3 Answers 3


Essentially what you are proposing is an algorithm with a seed value. This seed value is the users plaintext password. This is essentially no different from using a good KDF (like PBKDF2) on a master password to then create derived passwords.

That said, the common and most sensible advice is don't roll your own. If it's a KDF you are after, then use a known good algorithm. If it's simply secure passwords that you are after, a much simpler (and more secure) alternative is to use a password manager like Keepass.


Such a scheme provides no benefit over purely random passwords. They're still difficult to remember, but easier for a computer to guess than pure random strings.

Instead, you should use passphrases. Length trumps complexity when it comes to entropy, and words are easier to remember than random characters.

Obligatory XKCD: http://xkcd.com/936/

You might think taking advice from a comic isn't the best idea, but try it for yourself: https://www.grc.com/haystack.htm

You can plainly see here that a passphrase comprised of several common words is stronger than 8-12 random characters.

Tr0ub4dor&3 - 5.75 x 10^21

correct horse battery staple - 3.90 x 10^49

xjuidvsjpvt - 3.82 x 10^15

If these passwords have to be generated for the user, have your script pick four or five random dictionary words of at least 5 characters in length. No algorithms, super easy to remember.

  • xjuidvsjpvt is just one example, using large alphabet set of size 94 will give different password. Moreover the strength measured by grc site is not correct. Longer doesn't imply security. The correct to measure the strength is how randomly those words are drawn to create the passphrase. If only 1000 words are used then the strength of the passphrase consisting of 4 words will be just 40 bits which is 10^12 and not 10^49 as claimed by grc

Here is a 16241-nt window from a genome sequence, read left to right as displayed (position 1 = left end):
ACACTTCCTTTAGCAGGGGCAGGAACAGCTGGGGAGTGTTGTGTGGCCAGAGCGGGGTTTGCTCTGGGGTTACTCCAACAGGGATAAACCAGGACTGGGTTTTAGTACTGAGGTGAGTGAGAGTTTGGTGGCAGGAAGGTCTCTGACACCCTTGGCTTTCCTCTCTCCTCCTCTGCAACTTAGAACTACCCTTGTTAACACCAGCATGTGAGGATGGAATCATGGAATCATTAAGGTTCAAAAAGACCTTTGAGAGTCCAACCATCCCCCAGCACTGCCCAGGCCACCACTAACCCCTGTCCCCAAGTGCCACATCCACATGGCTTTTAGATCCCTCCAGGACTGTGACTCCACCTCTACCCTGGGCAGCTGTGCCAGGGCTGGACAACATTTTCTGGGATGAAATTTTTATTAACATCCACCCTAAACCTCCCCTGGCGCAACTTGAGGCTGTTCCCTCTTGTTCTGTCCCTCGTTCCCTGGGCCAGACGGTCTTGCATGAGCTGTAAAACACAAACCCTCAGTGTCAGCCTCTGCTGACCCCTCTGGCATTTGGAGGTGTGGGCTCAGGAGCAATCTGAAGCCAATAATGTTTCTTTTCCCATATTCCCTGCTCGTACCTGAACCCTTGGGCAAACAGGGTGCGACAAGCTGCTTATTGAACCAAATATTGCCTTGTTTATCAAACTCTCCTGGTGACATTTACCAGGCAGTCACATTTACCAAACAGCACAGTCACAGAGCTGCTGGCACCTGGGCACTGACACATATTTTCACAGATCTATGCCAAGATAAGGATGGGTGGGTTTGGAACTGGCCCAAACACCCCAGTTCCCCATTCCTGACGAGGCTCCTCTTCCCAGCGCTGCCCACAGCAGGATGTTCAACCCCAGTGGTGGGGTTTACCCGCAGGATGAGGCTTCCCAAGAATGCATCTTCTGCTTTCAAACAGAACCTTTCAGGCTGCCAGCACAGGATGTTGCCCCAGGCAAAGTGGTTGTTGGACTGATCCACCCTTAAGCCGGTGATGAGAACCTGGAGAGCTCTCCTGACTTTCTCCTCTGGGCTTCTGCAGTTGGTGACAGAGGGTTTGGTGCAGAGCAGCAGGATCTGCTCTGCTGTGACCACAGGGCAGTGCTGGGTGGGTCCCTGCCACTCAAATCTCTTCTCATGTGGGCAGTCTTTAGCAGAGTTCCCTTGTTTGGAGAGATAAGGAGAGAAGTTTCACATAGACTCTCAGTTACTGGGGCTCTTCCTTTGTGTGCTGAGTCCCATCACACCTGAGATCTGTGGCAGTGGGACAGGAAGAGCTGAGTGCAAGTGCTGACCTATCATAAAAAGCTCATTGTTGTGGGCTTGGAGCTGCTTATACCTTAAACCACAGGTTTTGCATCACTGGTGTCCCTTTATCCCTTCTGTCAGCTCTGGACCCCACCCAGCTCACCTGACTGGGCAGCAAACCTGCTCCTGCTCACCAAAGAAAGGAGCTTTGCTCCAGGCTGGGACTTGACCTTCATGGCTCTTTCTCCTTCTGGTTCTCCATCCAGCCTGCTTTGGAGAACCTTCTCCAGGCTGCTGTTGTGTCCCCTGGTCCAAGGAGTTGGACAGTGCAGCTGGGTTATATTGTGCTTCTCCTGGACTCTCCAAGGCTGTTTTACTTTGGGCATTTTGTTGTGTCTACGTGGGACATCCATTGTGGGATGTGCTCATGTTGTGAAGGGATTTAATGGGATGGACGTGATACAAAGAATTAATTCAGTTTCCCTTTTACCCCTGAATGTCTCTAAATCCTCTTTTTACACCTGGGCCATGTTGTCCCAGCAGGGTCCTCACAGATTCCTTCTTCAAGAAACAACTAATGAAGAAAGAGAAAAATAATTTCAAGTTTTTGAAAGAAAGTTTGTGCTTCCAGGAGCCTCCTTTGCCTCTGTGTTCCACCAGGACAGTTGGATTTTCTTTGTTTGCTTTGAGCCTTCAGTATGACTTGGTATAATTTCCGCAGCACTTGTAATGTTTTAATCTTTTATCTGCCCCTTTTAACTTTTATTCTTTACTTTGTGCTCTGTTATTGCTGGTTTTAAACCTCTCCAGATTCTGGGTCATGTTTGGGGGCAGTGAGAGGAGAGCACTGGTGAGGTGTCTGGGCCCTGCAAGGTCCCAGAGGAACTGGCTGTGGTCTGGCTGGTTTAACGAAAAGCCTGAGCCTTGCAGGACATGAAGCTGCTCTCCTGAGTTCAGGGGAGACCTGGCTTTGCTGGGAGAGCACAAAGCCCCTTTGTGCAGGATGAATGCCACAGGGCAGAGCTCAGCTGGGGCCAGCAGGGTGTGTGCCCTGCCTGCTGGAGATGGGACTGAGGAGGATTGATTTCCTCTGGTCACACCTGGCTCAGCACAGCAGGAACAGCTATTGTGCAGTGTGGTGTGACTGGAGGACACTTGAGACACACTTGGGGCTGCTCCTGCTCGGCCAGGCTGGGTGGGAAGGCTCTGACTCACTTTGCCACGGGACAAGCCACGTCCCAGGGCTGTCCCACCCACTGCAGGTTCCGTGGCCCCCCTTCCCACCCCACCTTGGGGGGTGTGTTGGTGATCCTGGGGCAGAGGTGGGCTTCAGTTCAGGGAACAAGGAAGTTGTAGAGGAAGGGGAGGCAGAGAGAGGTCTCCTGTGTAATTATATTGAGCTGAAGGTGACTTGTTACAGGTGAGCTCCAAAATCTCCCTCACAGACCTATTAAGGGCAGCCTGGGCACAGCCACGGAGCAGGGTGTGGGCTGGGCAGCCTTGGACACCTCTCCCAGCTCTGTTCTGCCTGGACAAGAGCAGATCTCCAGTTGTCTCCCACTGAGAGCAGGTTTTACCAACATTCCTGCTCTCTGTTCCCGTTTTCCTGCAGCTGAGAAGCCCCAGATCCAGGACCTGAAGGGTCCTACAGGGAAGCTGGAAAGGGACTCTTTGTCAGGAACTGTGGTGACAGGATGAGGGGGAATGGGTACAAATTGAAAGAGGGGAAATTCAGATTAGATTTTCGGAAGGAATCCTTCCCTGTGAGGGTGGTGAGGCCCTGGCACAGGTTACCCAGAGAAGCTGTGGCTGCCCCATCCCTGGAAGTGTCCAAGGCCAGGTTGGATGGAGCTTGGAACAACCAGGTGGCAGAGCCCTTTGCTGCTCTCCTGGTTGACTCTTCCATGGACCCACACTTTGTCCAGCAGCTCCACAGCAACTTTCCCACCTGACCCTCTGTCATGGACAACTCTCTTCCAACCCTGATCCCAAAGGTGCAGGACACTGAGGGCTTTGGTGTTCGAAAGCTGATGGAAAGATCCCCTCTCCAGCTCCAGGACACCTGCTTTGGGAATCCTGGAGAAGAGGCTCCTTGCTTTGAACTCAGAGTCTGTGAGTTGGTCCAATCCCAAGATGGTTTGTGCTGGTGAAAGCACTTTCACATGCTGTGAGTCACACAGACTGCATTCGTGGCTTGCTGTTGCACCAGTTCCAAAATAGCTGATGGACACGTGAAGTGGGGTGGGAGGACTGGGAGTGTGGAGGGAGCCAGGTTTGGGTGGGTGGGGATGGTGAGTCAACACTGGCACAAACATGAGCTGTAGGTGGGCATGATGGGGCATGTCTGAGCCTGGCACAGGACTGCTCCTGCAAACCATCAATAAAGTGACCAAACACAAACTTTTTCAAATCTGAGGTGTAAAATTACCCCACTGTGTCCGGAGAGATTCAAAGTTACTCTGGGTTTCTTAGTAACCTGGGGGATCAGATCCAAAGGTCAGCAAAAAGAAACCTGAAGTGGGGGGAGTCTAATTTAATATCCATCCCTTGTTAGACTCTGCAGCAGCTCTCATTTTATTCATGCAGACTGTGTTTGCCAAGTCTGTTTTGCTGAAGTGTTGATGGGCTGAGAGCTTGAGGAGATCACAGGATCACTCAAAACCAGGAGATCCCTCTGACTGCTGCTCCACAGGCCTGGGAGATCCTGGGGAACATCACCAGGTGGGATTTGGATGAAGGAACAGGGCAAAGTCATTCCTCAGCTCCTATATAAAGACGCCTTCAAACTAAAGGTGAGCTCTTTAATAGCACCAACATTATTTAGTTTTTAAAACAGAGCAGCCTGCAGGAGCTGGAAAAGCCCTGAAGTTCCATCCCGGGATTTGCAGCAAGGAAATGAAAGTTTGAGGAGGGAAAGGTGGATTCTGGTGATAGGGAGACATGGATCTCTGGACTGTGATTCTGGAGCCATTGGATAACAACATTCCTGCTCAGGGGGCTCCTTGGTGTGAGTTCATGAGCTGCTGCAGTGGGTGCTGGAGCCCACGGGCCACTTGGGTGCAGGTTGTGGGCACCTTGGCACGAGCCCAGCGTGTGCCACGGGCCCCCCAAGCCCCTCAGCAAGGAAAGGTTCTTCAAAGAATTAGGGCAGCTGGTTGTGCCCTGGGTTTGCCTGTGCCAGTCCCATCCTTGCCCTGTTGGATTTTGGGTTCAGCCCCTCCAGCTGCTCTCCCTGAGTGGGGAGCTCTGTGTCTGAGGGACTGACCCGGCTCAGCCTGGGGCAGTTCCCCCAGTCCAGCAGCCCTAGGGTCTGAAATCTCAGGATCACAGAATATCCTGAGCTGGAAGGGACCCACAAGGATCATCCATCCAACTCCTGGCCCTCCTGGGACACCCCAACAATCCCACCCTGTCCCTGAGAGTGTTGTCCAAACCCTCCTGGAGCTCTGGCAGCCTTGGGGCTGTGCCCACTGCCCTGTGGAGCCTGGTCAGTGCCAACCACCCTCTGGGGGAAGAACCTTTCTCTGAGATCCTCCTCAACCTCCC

– Curious
    Commented Sep 17, 2014 at 3:58
  • -1 for pointing to a snake oil website with a badly broken "entropy estimator".
    – forest
    Commented Apr 18, 2018 at 4:24

What about Playfair cipher? There's an online tool to encode/decode a message, but you could also do it yourself on a piece of paper. It requires a keyword which you use to create a grid of letters, then you combine that with a word or phrase that you encode using the grid you created using the keyword. You would have to know the keyword to decode the string. It doesn't support numbers but you could add them afterwards. 'this is a secret' would be 'VFLQLQCPODDKZRECOU', but you would have to have the keyword to figure that out. You could do things manually like alternating lowercase & uppercase or adding numbers randomly too.

  • You also must omit one or more letters so it's an even 5x5 grid of 25 letters. Generally 'j' is omitted, but you can choose a different letter. That makes it very difficult for anybody (including a computer) to figure it out without the keyword.
    – jastako
    Commented Nov 2, 2020 at 2:30